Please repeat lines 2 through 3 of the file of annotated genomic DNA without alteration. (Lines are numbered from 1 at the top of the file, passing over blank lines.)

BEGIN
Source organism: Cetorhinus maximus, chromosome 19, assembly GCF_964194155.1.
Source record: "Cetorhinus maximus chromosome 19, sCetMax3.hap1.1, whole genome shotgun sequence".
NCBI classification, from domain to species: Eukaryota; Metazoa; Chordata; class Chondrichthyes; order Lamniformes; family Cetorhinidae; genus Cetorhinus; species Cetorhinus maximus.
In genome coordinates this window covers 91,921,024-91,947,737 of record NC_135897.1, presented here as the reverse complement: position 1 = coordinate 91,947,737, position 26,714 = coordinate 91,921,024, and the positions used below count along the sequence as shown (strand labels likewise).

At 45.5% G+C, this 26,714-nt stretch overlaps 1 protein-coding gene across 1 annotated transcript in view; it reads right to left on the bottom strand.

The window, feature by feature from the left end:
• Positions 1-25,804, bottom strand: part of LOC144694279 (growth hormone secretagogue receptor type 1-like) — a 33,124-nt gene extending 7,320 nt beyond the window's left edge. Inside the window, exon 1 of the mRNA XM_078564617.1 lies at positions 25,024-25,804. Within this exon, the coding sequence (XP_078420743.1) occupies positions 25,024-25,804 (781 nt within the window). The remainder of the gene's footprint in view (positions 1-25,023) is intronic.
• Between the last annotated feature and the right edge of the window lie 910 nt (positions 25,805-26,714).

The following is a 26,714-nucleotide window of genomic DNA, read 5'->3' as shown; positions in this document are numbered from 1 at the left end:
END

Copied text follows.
Source record: "Cetorhinus maximus chromosome 19, sCetMax3.hap1.1, whole genome shotgun sequence".
NCBI classification, from domain to species: Eukaryota; Metazoa; Chordata; class Chondrichthyes; order Lamniformes; family Cetorhinidae; genus Cetorhinus; species Cetorhinus maximus.